Please Don’t Assume
Perhaps the biggest obstacle we must overcome as we work with charity executives is their assumption that high net worth donors “have all this planning done already”. The facts are that your high net worth donors became successful by identifying a product or service and focusing like a laser on that business. But for the vast majority of them, liquidity planning as part of a philanthropic strategy is a foreign language. This gives you an opportunity to serve them while also creating milestone gifts for your organization.
It is not intrusive nor is it crass to help a donor reduce taxes and increase their retirement cash flow through smart legacy planning. And, if they can also benefit their favorite charities versus sending millions of dollars to Washington D.C. – so much the better.
Tangible steps you can take
OK, so let’s assume that the message in this article has caught your attention. What are some practical steps that you can take? I would suggest there are three steps toward strategic legacy planning.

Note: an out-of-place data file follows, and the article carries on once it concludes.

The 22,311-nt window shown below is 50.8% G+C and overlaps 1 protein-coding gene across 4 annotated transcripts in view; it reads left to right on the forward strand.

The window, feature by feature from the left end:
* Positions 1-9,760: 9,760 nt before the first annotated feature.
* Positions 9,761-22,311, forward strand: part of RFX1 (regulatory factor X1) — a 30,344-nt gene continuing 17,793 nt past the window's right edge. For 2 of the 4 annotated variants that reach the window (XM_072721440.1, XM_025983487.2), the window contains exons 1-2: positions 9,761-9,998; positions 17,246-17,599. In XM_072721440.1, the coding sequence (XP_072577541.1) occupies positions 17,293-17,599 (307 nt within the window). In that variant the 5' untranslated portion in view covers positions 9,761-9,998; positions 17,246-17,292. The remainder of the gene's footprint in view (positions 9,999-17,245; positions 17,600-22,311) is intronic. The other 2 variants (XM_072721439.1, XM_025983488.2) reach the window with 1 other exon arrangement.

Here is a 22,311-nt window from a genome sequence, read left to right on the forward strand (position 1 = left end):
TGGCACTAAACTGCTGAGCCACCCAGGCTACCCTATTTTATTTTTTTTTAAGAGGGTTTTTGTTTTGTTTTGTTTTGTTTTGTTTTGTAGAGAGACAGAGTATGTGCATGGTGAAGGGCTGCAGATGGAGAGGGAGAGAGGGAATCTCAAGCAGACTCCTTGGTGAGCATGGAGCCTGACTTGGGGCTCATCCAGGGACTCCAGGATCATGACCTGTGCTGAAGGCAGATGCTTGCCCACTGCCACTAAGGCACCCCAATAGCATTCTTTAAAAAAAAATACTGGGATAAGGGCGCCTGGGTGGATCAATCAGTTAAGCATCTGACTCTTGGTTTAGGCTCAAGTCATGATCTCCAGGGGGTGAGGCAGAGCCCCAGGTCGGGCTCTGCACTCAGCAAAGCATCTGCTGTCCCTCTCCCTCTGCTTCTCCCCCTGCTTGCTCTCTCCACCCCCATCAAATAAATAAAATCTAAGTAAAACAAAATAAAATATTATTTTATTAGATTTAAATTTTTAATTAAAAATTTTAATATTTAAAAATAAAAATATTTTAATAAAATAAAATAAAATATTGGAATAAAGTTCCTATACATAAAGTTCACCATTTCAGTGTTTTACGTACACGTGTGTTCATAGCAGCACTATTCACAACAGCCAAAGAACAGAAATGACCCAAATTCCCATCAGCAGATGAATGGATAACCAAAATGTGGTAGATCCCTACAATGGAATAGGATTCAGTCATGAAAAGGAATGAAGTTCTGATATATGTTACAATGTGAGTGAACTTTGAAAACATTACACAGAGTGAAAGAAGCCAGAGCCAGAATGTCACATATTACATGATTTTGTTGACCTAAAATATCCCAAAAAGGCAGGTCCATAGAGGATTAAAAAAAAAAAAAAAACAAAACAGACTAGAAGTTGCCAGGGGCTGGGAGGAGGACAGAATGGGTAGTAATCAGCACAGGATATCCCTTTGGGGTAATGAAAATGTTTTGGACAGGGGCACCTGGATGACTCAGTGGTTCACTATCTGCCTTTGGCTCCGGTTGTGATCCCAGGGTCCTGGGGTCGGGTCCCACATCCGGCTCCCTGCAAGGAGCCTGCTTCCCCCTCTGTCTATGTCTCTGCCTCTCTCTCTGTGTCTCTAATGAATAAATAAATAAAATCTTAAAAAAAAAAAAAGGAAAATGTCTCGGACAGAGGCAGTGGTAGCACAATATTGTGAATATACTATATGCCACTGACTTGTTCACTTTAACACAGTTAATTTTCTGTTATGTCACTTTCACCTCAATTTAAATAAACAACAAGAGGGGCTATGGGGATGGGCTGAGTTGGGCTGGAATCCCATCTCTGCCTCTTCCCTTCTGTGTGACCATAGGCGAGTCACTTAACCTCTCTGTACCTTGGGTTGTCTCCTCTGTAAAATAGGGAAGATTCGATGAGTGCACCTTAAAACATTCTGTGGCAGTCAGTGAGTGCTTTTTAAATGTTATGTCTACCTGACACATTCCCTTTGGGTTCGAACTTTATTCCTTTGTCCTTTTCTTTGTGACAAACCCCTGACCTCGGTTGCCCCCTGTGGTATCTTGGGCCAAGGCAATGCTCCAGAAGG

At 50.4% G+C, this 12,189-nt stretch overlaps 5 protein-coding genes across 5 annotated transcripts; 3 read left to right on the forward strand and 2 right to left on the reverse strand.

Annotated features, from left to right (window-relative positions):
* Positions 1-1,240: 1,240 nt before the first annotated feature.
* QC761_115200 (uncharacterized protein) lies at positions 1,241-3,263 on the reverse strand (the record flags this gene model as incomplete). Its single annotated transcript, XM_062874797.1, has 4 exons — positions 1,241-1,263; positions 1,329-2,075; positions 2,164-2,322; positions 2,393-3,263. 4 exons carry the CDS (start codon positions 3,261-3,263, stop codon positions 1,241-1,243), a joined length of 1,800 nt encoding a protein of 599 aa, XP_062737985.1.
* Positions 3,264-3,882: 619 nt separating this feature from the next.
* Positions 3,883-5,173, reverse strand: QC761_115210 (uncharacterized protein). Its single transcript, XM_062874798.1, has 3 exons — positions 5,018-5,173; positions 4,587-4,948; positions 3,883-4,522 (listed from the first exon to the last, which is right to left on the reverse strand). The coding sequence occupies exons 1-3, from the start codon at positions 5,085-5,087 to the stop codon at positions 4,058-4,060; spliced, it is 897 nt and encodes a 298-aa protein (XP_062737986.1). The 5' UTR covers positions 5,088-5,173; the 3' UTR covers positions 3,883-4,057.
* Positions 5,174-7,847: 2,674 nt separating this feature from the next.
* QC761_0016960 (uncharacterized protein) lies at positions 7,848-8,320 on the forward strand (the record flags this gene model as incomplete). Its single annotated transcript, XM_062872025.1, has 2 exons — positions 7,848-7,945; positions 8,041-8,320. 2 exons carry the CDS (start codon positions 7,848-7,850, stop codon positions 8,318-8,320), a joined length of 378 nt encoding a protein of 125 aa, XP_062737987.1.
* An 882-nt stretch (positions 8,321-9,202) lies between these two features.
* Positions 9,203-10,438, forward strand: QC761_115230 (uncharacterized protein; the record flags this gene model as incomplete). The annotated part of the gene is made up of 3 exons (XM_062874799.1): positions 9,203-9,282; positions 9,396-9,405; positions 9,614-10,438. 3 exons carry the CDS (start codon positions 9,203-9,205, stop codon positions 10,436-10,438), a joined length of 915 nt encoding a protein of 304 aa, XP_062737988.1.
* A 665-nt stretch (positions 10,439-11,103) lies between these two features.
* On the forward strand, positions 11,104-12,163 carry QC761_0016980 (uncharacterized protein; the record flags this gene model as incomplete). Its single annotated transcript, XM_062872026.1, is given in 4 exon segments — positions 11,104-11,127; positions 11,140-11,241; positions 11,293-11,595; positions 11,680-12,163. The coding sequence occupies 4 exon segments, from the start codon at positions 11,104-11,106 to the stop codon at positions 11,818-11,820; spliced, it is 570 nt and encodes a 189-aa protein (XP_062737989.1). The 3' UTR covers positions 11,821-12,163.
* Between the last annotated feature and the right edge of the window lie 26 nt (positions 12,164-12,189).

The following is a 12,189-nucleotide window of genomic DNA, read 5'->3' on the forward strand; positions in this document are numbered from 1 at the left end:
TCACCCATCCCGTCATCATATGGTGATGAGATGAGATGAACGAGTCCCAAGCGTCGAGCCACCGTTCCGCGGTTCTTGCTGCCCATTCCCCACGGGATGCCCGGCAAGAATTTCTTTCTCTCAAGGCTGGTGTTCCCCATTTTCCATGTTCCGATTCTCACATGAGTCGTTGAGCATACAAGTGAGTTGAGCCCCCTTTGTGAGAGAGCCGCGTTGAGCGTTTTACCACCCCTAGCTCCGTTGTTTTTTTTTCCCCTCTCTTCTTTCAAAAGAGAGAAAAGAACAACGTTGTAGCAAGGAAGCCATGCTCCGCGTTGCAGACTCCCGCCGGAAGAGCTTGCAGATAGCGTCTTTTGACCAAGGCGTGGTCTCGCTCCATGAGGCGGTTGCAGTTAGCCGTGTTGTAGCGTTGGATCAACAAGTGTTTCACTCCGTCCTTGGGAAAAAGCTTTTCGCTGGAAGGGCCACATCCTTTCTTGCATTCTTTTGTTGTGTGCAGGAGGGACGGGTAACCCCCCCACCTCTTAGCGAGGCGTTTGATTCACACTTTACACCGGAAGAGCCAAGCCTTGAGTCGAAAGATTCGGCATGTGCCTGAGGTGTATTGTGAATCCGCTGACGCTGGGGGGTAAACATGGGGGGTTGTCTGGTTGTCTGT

- Analyzing data
- Communicating with your benefactors
- Focusing on the relationship
1. This message of pre-sale planning for liquidity events is not something that you would mass market to 25,000 donors. Note: in our next article we will look at practical ways you can address the Middle America segment of your donor base during this Covid-19 pandemic. But within most databases, there will be a few donors (2-5%) that can identify with these issues. So how do you identify those donors?
There are several successful methods for identifying prospects for gifts of complex assets among your constituents. Predictive modeling focused on finding principal and planned giving prospects, wealth identification techniques that center on business, stock, and/or multiple property ownership as well as high-end giving to other nonprofits are some of most proven strategies.